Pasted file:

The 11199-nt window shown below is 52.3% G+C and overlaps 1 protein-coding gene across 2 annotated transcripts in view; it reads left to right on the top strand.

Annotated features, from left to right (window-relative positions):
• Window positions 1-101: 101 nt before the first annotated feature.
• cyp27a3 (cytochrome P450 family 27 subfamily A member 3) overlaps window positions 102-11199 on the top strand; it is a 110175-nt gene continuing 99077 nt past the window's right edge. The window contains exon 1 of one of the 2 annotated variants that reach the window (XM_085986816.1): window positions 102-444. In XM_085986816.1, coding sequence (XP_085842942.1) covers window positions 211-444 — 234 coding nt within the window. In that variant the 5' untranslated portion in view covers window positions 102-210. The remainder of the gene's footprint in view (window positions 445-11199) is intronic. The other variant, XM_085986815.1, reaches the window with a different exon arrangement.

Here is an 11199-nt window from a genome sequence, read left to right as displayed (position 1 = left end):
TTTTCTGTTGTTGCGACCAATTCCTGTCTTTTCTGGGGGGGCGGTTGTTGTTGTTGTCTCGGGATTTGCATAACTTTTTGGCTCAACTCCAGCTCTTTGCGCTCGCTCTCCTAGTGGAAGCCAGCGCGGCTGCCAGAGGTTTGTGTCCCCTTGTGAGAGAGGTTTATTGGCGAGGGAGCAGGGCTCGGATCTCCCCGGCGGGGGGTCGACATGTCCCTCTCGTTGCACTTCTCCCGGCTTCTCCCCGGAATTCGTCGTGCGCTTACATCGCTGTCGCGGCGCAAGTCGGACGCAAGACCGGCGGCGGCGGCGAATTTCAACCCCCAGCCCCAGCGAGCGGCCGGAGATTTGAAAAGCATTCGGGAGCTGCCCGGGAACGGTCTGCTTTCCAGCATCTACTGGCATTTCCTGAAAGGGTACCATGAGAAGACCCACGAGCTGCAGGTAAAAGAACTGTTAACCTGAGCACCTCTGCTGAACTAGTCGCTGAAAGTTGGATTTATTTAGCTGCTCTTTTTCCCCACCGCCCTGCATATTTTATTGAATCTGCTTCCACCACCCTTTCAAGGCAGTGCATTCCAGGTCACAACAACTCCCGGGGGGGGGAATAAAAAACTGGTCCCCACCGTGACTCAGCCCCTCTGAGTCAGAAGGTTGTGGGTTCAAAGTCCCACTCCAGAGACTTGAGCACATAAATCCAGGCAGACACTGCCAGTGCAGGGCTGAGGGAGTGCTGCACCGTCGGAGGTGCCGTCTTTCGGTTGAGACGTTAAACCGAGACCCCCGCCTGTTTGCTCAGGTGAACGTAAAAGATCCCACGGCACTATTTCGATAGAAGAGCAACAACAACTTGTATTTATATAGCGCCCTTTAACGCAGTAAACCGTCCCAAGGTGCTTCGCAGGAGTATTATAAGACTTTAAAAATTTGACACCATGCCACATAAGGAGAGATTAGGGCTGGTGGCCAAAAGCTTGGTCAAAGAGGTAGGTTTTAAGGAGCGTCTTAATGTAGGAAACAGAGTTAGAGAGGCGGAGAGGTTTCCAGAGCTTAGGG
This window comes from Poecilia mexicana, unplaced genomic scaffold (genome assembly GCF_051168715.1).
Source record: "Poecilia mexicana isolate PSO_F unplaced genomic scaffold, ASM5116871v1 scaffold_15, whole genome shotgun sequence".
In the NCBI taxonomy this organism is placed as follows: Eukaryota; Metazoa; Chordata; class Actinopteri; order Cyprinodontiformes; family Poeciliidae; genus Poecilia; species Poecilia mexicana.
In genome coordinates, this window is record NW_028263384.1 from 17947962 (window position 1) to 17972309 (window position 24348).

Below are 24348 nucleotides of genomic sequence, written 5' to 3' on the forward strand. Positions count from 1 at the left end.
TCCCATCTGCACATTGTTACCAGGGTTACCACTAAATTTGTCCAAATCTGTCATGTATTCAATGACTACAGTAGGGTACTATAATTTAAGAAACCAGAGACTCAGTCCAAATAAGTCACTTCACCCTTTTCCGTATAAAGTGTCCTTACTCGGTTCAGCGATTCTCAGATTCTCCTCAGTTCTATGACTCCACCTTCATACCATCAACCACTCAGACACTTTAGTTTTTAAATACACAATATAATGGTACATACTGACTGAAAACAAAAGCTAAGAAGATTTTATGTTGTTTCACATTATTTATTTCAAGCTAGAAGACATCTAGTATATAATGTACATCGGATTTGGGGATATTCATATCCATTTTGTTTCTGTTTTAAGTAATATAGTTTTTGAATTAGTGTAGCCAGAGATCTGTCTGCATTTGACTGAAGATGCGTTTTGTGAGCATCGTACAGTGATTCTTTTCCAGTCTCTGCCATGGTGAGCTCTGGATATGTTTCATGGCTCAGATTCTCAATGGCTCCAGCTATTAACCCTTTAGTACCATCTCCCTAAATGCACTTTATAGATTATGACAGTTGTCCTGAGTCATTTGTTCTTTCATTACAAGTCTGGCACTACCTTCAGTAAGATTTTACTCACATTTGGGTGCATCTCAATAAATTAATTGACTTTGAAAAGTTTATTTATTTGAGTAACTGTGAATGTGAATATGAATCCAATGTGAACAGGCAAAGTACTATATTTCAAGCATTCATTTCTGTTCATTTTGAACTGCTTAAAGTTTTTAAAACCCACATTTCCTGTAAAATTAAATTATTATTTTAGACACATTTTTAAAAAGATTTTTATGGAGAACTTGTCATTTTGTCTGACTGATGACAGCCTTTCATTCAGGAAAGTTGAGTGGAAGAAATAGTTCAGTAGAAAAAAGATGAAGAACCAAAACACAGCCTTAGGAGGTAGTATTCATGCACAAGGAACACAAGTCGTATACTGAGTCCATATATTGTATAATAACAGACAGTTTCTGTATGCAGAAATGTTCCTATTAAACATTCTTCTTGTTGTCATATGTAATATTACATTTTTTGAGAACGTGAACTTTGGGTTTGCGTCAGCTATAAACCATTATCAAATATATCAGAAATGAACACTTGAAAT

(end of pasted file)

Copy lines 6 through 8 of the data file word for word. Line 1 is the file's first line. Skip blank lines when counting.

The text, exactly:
TTTTCTGTTGTTGCGACCAATTCCTGTCTTTTCTGGGGGGGCGGTTGTTGTTGTTGTCTCGGGATTTGCATAACTTTTTGGCTCAACTCCAGCTCTTTGCGCTCGCTCTCCTAGTGGAAGCCAGCGCGGCTGCCAGAGGTTTGTGTCCCCTTGTGAGAGAGGTTTATTGGCGAGGGAGCAGGGCTCGGATCTCCCCGGCGGGGGGTCGACATGTCCCTCTCGTTGCACTTCTCCCGGCTTCTCCCCGGAATTCGTCGTGCGCTTACATCGCTGTCGCGGCGCAAGTCGGACGCAAGACCGGCGGCGGCGGCGAATTTCAACCCCCAGCCCCAGCGAGCGGCCGGAGATTTGAAAAGCATTCGGGAGCTGCCCGGGAACGGTCTGCTTTCCAGCATCTACTGGCATTTCCTGAAAGGGTACCATGAGAAGACCCACGAGCTGCAGGTAAAAGAACTGTTAACCTGAGCACCTCTGCTGAACTAGTCGCTGAAAGTTGGATTTATTTAGCTGCTCTTTTTCCCCACCGCCCTGCATATTTTATTGAATCTGCTTCCACCACCCTTTCAAGGCAGTGCATTCCAGGTCACAACAACTCCCGGGGGGGGGAATAAAAAACTGGTCCCCACCGTGACTCAGCCCCTCTGAGTCAGAAGGTTGTGGGTTCAAAGTCCCACTCCAGAGACTTGAGCACATAAATCCAGGCAGACACTGCCAGTGCAGGGCTGAGGGAGTGCTGCACCGTCGGAGGTGCCGTCTTTCGGTTGAGACGTTAAACCGAGACCCCCGCCTGTTTGCTCAGGTGAACGTAAAAGATCCCACGGCACTATTTCGATAGAAGAGCAACAACAACTTGTATTTATATAGCGCCCTTTAACGCAGTAAACCGTCCCAAGGTGCTTCGCAGGAGTATTATAAGACTTTAAAAATTTGACACCATGCCACATAAGGAGAGATTAGGGCTGGTGGCCAAAAGCTTGGTCAAAGAGGTAGGTTTTAAGGAGCGTCTTAATGTAGGAAACAGAGTTAGAGAGGCGGAGAGGTTTCCAGAGCTTAGGG
This window comes from Poecilia mexicana, unplaced genomic scaffold (genome assembly GCF_051168715.1).
Source record: "Poecilia mexicana isolate PSO_F unplaced genomic scaffold, ASM5116871v1 scaffold_15, whole genome shotgun sequence".